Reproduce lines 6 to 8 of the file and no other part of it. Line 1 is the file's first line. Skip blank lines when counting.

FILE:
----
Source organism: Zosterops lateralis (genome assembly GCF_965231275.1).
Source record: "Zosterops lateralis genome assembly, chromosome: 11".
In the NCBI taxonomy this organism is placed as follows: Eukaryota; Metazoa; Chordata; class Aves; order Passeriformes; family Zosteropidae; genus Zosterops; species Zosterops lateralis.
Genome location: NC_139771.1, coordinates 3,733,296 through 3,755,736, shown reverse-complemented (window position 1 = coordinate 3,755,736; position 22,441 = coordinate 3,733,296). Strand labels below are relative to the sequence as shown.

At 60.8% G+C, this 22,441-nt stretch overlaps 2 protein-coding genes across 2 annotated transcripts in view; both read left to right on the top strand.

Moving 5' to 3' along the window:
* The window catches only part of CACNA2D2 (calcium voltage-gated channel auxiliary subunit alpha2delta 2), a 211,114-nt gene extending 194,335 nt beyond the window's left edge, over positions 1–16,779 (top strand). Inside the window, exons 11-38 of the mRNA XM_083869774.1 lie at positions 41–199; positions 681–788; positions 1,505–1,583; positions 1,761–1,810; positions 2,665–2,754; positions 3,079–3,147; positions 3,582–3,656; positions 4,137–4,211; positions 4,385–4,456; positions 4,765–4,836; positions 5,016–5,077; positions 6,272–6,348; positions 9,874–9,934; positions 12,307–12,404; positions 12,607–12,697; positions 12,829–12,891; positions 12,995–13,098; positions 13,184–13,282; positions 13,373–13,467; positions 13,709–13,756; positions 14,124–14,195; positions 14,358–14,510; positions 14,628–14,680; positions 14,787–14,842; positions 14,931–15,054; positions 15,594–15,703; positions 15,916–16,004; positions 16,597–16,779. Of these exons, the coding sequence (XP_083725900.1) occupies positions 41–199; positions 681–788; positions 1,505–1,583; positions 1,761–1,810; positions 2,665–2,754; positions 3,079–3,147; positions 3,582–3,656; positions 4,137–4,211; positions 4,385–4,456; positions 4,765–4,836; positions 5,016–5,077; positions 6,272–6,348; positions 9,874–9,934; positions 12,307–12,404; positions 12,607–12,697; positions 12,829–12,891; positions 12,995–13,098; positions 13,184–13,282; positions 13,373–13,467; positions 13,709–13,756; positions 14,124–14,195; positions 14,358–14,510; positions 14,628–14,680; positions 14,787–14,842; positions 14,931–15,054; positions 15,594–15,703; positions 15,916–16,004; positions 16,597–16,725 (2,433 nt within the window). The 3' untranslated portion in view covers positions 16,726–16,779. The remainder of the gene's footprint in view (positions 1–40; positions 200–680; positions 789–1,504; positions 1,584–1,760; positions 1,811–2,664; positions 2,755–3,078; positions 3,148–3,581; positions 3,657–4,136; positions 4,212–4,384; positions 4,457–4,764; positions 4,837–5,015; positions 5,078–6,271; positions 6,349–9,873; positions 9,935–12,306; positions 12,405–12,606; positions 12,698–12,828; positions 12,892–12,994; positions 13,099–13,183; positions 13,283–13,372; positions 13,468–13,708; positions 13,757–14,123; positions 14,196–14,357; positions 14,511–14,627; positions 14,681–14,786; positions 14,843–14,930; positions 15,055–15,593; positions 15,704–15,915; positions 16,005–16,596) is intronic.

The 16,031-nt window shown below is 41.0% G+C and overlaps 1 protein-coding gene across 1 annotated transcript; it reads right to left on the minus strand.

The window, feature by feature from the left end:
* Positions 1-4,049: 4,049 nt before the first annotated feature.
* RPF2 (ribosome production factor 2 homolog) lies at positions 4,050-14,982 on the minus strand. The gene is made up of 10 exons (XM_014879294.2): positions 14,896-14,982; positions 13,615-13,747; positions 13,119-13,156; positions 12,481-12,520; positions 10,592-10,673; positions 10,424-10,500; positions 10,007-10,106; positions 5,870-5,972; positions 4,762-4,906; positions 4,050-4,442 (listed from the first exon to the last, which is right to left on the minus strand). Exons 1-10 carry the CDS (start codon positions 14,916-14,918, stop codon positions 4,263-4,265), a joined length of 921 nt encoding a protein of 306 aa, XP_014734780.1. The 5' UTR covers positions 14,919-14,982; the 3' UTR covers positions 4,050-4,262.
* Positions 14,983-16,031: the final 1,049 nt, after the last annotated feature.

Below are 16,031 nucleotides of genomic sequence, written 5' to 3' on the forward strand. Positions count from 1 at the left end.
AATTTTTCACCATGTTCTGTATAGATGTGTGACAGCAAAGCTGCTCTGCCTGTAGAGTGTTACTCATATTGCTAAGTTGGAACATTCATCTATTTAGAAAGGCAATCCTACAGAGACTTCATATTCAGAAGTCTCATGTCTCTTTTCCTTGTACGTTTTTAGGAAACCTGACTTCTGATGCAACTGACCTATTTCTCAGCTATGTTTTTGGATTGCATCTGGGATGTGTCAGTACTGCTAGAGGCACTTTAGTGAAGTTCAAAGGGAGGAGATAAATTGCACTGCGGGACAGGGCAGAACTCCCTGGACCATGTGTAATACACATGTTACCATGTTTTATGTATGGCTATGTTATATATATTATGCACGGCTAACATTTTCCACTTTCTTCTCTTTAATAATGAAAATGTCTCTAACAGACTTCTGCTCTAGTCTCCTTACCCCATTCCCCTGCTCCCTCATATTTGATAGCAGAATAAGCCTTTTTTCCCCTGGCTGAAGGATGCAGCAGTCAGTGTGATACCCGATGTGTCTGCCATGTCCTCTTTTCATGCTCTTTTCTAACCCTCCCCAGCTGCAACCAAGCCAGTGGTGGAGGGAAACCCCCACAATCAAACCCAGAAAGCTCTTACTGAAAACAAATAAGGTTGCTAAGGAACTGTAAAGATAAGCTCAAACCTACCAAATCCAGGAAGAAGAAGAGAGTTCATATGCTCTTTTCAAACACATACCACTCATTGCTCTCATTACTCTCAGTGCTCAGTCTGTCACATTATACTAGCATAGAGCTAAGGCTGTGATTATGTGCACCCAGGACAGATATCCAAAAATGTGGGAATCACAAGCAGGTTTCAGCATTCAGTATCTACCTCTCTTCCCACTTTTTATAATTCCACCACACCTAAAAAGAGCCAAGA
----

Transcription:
Moving 5' to 3' along the window:
* The window catches only part of CACNA2D2 (calcium voltage-gated channel auxiliary subunit alpha2delta 2), a 211,114-nt gene extending 194,335 nt beyond the window's left edge, over positions 1–16,779 (top strand). Inside the window, exons 11-38 of the mRNA XM_083869774.1 lie at positions 41–199; positions 681–788; positions 1,505–1,583; positions 1,761–1,810; positions 2,665–2,754; positions 3,079–3,147; positions 3,582–3,656; positions 4,137–4,211; positions 4,385–4,456; positions 4,765–4,836; positions 5,016–5,077; positions 6,272–6,348; positions 9,874–9,934; positions 12,307–12,404; positions 12,607–12,697; positions 12,829–12,891; positions 12,995–13,098; positions 13,184–13,282; positions 13,373–13,467; positions 13,709–13,756; positions 14,124–14,195; positions 14,358–14,510; positions 14,628–14,680; positions 14,787–14,842; positions 14,931–15,054; positions 15,594–15,703; positions 15,916–16,004; positions 16,597–16,779. Of these exons, the coding sequence (XP_083725900.1) occupies positions 41–199; positions 681–788; positions 1,505–1,583; positions 1,761–1,810; positions 2,665–2,754; positions 3,079–3,147; positions 3,582–3,656; positions 4,137–4,211; positions 4,385–4,456; positions 4,765–4,836; positions 5,016–5,077; positions 6,272–6,348; positions 9,874–9,934; positions 12,307–12,404; positions 12,607–12,697; positions 12,829–12,891; positions 12,995–13,098; positions 13,184–13,282; positions 13,373–13,467; positions 13,709–13,756; positions 14,124–14,195; positions 14,358–14,510; positions 14,628–14,680; positions 14,787–14,842; positions 14,931–15,054; positions 15,594–15,703; positions 15,916–16,004; positions 16,597–16,725 (2,433 nt within the window). The 3' untranslated portion in view covers positions 16,726–16,779. The remainder of the gene's footprint in view (positions 1–40; positions 200–680; positions 789–1,504; positions 1,584–1,760; positions 1,811–2,664; positions 2,755–3,078; positions 3,148–3,581; positions 3,657–4,136; positions 4,212–4,384; positions 4,457–4,764; positions 4,837–5,015; positions 5,078–6,271; positions 6,349–9,873; positions 9,935–12,306; positions 12,405–12,606; positions 12,698–12,828; positions 12,892–12,994; positions 13,099–13,183; positions 13,283–13,372; positions 13,468–13,708; positions 13,757–14,123; positions 14,196–14,357; positions 14,511–14,627; positions 14,681–14,786; positions 14,843–14,930; positions 15,055–15,593; positions 15,704–15,915; positions 16,005–16,596) is intronic.

The 16,031-nt window shown below is 41.0% G+C and overlaps 1 protein-coding gene across 1 annotated transcript; it reads right to left on the minus strand.